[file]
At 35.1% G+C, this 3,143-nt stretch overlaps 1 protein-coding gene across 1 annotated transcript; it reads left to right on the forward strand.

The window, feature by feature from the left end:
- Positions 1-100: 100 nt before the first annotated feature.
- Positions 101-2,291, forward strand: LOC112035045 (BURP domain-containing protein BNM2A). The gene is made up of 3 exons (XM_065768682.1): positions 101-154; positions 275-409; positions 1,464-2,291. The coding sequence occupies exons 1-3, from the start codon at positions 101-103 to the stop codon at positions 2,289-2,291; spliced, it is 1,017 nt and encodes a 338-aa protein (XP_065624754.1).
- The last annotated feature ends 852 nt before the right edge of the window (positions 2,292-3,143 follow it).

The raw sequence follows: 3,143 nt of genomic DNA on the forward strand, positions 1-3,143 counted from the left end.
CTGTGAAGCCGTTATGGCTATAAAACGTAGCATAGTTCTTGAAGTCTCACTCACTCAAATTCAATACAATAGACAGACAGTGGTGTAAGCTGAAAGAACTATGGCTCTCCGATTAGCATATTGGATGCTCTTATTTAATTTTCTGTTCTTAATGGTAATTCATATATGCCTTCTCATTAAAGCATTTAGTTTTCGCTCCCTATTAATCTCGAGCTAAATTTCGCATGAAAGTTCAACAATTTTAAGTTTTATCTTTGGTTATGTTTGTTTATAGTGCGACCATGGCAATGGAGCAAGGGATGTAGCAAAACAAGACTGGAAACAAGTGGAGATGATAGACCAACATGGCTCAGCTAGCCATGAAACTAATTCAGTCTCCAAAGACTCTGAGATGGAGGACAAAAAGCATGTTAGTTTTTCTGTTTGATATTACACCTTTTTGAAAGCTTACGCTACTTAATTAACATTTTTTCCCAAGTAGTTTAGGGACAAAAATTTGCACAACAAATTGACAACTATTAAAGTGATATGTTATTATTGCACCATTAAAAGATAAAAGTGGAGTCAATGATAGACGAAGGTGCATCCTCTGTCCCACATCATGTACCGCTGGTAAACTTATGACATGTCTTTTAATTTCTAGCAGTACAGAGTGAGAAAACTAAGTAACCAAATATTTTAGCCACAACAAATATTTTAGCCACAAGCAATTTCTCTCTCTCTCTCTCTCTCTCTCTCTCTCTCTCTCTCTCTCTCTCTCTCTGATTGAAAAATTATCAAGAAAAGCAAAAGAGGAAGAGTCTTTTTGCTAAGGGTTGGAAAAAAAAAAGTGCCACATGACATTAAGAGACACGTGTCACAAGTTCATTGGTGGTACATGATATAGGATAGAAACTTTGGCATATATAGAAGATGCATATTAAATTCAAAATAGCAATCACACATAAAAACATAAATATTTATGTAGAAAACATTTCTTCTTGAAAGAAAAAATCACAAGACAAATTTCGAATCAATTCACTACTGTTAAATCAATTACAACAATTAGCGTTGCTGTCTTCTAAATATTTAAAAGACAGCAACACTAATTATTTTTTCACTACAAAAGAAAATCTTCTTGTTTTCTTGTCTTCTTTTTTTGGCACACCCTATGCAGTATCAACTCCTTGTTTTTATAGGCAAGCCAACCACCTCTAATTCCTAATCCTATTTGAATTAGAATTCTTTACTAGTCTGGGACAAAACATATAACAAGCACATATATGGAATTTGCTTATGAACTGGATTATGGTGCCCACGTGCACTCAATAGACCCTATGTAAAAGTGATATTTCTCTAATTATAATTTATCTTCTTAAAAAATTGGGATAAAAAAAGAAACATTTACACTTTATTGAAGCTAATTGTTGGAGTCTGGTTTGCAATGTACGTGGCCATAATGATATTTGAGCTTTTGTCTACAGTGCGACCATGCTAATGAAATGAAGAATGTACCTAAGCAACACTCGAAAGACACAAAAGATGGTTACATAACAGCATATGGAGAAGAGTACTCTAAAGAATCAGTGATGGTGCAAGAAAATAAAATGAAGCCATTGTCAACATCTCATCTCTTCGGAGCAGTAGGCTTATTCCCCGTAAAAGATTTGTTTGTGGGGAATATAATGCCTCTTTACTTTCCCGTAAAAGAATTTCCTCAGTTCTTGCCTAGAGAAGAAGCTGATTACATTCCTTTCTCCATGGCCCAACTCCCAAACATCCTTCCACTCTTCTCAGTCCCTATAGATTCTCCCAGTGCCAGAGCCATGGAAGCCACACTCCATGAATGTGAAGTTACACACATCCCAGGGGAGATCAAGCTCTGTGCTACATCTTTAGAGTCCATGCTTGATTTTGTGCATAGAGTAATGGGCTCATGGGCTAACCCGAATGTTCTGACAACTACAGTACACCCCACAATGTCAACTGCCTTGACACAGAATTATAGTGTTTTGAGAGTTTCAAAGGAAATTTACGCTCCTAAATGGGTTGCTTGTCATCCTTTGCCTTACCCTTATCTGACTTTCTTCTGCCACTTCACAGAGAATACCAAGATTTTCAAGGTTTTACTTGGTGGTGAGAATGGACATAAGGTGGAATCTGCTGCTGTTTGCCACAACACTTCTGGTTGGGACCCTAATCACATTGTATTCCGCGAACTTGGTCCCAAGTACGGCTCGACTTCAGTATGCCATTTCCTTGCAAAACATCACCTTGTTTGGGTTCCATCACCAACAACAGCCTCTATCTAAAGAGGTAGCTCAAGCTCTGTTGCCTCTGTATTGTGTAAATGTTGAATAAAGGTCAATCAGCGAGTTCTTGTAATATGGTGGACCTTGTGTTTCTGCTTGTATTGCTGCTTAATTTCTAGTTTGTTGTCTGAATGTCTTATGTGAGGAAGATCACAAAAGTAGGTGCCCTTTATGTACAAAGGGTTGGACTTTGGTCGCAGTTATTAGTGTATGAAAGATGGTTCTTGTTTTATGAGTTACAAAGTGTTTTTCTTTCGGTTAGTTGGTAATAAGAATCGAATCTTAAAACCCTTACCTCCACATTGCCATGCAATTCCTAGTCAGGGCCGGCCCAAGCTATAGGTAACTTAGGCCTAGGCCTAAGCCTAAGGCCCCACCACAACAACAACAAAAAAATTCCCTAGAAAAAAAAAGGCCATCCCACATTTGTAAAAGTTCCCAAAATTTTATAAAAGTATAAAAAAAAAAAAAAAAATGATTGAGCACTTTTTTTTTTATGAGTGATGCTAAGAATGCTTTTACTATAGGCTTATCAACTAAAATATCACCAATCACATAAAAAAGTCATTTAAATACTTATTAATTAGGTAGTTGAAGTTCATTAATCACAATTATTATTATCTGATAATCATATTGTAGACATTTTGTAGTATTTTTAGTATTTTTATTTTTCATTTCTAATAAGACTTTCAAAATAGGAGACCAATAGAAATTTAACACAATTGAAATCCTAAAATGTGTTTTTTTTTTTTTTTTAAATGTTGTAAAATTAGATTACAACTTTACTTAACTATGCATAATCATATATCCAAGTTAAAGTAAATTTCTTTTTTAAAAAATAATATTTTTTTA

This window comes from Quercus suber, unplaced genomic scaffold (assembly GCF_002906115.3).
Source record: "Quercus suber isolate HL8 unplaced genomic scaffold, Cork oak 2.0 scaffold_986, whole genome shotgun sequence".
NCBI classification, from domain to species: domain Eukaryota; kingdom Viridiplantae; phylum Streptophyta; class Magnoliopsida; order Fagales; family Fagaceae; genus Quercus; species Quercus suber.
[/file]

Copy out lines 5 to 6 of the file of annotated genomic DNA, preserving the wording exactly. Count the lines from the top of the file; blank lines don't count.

- The last annotated feature ends 852 nt before the right edge of the window (positions 2,292-3,143 follow it).

The raw sequence follows: 3,143 nt of genomic DNA on the forward strand, positions 1-3,143 counted from the left end.